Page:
The other side of my absorption in programming is what I call 'the letdown'. The letdown is what happens when I reach the end of the project, when I emerge from my trance and realize that the program is basically finished. Oh, there's polishing and refinement and cleanup and documentation, but I'm done the building. I've successfully put together what I imagined at the start, turned my dreaming and ideas and fancies into something concrete.
I've succeeded, and now I don't really have anything to do. (Certainly nothing that is absorbing in anywhere near the same way.)
When the letdown hits I always spend a while feeling blah and out of sorts. Nothing seems anywhere near as interesting as the programming was. Usually I spend a certain amount of time polishing and re-polishing the program, half trying to recapture the earlier magic (even though I can't), and then force myself to move on to something else.
The letdown in its full form is something more or less peculiar to me being a sysadmin instead of a programmer. A programmer is always programming, so they always have a next programming project on the horizon after they finish their current one. But sysadmin programming projects are relatively few and far between; once I've finished one, there is usually no more coding for a good while.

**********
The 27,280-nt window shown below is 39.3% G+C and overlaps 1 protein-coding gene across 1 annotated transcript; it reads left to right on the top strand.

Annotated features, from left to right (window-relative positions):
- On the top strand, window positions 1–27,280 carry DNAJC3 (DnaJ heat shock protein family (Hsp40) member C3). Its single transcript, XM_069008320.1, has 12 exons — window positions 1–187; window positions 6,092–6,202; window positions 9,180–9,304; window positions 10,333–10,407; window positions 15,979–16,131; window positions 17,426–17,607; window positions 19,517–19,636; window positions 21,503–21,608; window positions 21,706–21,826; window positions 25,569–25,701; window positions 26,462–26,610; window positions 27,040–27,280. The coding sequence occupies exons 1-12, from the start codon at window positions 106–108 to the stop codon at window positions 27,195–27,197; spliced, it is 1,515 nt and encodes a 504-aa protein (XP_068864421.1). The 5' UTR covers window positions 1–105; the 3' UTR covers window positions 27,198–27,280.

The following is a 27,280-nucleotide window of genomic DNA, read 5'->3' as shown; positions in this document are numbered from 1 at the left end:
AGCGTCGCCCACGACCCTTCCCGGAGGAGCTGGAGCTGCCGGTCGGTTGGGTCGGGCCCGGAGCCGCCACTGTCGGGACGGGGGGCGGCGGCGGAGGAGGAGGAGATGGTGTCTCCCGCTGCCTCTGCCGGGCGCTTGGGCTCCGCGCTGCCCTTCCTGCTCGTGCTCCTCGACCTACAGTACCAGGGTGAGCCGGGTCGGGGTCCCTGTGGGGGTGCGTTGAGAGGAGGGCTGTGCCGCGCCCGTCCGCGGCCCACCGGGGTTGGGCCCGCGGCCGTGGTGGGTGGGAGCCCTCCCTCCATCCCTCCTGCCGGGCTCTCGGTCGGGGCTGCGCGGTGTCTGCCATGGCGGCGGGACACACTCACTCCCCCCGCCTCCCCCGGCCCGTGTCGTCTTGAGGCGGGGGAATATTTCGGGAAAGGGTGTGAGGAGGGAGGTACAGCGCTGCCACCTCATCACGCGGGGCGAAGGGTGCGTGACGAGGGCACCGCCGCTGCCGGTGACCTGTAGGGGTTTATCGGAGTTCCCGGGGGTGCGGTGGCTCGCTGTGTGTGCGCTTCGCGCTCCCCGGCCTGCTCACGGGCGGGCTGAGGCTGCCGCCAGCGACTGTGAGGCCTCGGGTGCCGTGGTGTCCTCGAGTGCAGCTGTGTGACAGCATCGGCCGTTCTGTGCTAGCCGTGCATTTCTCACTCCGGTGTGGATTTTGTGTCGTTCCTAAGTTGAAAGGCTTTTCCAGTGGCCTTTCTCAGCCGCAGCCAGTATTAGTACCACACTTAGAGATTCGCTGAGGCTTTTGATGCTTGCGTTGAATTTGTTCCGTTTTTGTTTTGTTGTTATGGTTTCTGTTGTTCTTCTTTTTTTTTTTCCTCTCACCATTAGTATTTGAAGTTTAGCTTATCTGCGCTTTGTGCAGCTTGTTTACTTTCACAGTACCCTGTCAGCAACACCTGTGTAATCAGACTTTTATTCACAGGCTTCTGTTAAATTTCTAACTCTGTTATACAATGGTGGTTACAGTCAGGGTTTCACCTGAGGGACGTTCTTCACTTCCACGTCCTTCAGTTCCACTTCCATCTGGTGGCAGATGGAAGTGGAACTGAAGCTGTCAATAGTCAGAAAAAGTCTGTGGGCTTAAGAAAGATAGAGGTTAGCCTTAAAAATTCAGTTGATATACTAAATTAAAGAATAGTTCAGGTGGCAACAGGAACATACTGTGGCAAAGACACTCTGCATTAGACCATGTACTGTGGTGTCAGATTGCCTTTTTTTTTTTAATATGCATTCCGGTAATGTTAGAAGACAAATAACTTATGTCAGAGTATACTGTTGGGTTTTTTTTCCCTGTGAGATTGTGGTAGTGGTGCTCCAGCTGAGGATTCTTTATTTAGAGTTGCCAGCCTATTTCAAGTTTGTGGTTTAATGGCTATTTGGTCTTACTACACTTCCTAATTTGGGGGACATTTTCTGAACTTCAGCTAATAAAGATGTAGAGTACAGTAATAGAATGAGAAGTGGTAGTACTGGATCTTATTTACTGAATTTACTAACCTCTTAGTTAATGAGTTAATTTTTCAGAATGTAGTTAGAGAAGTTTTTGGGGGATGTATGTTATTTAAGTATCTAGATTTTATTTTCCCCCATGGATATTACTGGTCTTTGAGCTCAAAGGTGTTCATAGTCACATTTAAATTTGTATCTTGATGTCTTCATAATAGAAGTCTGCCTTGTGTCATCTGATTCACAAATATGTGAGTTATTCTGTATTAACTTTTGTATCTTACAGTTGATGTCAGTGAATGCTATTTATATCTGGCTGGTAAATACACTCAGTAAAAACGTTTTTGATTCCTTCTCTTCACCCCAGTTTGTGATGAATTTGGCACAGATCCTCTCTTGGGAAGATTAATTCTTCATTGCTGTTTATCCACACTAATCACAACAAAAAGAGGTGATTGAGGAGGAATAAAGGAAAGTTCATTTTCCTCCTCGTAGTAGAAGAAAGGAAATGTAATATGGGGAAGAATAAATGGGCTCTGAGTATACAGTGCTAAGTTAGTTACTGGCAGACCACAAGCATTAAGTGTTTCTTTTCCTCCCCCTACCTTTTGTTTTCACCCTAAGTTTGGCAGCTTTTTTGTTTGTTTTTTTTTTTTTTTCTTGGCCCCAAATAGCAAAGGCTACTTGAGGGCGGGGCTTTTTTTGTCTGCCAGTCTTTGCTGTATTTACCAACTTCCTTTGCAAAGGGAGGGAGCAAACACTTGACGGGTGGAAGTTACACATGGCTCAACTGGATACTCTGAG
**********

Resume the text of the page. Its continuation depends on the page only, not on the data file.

(And certainly not in the short term, because in the short term there's all of the things that I've put off in order to have the time to spend a solid week or more writing code.)
(There is still the last thrill of deploying it to production and hoping that people like it for real, but I know that that will be transient.)